One of the aspects of the original Alien that made it such a special film was in how it made us care for the majority of the characters, even though it didn’t spend much time developing them. The crew of the Nostromo had an infectious sense of camaraderie that made their situation all the more dire because we were emotionally invested in them. The crew of the Prometheus, however, all seem to have nothing but disdain for one another, so their deaths don’t seem to affect us in any way other than to see the cool special effects on display. The only characters we really feel anything for are Dr. Shaw and, to a lesser extent, the ship’s captain Jariek (Idris Elba), whose easygoing demeanor provides some much needed comic relief and contrasts greatly with everyone else on the ship, all of whom seem to have a stick up their ass. Theron’s company liason is portrayed as nothing more than a cold bitch for the majority of the film, which makes the big reveal about her character late in the film all but inconsequential because we simply don’t care about her. Ironically, the most interesting character in the film is Fassbender’s David, because he is the most active character. Nearly everything that happens in Prometheus stems from his actions, while everyone else reacts to the horrifying results of these actions.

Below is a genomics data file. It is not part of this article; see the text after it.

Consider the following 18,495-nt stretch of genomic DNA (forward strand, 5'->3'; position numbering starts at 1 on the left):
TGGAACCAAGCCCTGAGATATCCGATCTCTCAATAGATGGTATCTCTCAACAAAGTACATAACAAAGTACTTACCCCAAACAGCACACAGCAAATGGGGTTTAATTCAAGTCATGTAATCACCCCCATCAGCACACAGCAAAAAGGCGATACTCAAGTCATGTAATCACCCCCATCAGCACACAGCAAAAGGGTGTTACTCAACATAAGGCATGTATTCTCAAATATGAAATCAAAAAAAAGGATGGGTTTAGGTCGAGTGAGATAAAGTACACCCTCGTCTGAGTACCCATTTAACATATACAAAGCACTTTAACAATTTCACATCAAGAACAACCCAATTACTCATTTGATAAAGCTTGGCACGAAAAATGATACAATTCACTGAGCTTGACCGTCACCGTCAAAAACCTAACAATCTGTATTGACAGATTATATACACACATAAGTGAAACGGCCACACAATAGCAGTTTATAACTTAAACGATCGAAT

This lack of emotional investment in the characters wouldn’t be as much of a detriment to the film if the plot was interesting enough to distract us, but sadly we’re left with a lot of questions within Prometheus that are never really fully answered. This is no doubt the result of Lindelof’s involvement in the script, but while that method of storytelling worked beautifully for the most part during six seasons of Lost, it doesn’t work very well within the confines of a two-hour movie. At some point, the audience is going to get tired of waiting for answers that become more elusive and will mentally check out, which I eventually did with Prometheus.
There is a lot to admire about Prometheus from a visual standpoint. The sets and props are all gorgeous to look at, and the creature effects are effectively creepy, if not a little too obviously CGI at times. There are a handful of tense moments within the film, including one particular scene near the middle involving Rapace and a certain piece of medical equipment, that are wonderfully thrilling. Overall, though, the plot reminded me of the midichlorians in Star Wars Episode I: The Phantom Menace in that it answered a question about a well-known movie franchise that no one asked. The ending of Prometheus is frustratingly open-ended and is obviously meant to be explored further in a sequel, which made me think of it as more of an extended prologue than as a movie itself. The way this film was pushed by 20th Century Fox by playing up the mystery angle was a shrewd way to get people interested in seeing Prometheus, but the final product does little to satiate the curiosity that the ads established. 2.5 out of 5 Antique Accordians.